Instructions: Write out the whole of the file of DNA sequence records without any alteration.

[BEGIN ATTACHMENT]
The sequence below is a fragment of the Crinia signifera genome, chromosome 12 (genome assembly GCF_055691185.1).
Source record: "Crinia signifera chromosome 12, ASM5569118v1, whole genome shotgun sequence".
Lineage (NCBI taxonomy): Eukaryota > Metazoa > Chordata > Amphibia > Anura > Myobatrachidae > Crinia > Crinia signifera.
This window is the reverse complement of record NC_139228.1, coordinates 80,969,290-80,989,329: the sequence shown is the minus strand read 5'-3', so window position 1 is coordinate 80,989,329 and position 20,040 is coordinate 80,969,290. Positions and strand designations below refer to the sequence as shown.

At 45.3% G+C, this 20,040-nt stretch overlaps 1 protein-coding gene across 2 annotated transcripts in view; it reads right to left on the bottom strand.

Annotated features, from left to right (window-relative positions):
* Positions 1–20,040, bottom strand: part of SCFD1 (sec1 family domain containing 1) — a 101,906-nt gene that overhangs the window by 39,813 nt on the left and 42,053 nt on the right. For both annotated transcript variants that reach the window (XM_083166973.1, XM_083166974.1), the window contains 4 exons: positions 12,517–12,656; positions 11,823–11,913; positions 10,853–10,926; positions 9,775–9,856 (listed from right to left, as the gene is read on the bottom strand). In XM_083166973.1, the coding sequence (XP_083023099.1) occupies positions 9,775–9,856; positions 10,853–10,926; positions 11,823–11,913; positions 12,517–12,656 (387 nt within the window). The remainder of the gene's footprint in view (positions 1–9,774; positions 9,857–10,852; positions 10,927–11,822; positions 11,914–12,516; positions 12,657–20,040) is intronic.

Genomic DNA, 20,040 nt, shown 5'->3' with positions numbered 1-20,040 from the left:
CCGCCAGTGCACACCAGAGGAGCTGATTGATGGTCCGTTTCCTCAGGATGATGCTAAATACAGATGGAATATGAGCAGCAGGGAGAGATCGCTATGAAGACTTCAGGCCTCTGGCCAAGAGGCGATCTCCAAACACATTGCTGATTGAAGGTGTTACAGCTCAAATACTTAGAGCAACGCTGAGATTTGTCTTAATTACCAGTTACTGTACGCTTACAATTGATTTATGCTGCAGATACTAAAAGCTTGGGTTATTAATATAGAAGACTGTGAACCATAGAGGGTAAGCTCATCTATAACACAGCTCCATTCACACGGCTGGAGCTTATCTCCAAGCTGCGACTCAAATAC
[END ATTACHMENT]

The sequence below is a fragment of the Crinia signifera genome, chromosome 12 (genome assembly GCF_055691185.1).
Source record: "Crinia signifera chromosome 12, ASM5569118v1, whole genome shotgun sequence".
Lineage (NCBI taxonomy): Eukaryota > Metazoa > Chordata > Amphibia > Anura > Myobatrachidae > Crinia > Crinia signifera.
This window is the reverse complement of record NC_139228.1, coordinates 80,969,290-80,989,329: the sequence shown is the minus strand read 5'-3', so window position 1 is coordinate 80,989,329 and position 20,040 is coordinate 80,969,290. Positions and strand designations below refer to the sequence as shown.

At 45.3% G+C, this 20,040-nt stretch overlaps 1 protein-coding gene across 2 annotated transcripts in view; it reads right to left on the bottom strand.

Annotated features, from left to right (window-relative positions):
* Positions 1–20,040, bottom strand: part of SCFD1 (sec1 family domain containing 1) — a 101,906-nt gene that overhangs the window by 39,813 nt on the left and 42,053 nt on the right. For both annotated transcript variants that reach the window (XM_083166973.1, XM_083166974.1), the window contains 4 exons: positions 12,517–12,656; positions 11,823–11,913; positions 10,853–10,926; positions 9,775–9,856 (listed from right to left, as the gene is read on the bottom strand). In XM_083166973.1, the coding sequence (XP_083023099.1) occupies positions 9,775–9,856; positions 10,853–10,926; positions 11,823–11,913; positions 12,517–12,656 (387 nt within the window). The remainder of the gene's footprint in view (positions 1–9,774; positions 9,857–10,852; positions 10,927–11,822; positions 11,914–12,516; positions 12,657–20,040) is intronic.

Genomic DNA, 20,040 nt, shown 5'->3' with positions numbered 1-20,040 from the left:
CCGCCAGTGCACACCAGAGGAGCTGATTGATGGTCCGTTTCCTCAGGATGATGCTAAATACAGATGGAATATGAGCAGCAGGGAGAGATCGCTATGAAGACTTCAGGCCTCTGGCCAAGAGGCGATCTCCAAACACATTGCTGATTGAAGGTGTTACAGCTCAAATACTTAGAGCAACGCTGAGATTTGTCTTAATTACCAGTTACTGTACGCTTACAATTGATTTATGCTGCAGATACTAAAAGCTTGGGTTATTAATATAGAAGACTGTGAACCATAGAGGGTAAGCTCATCTATAACACAGCTCCATTCACACGGCTGGAGCTTATCTCCAAGCTGCGACTCAAATAC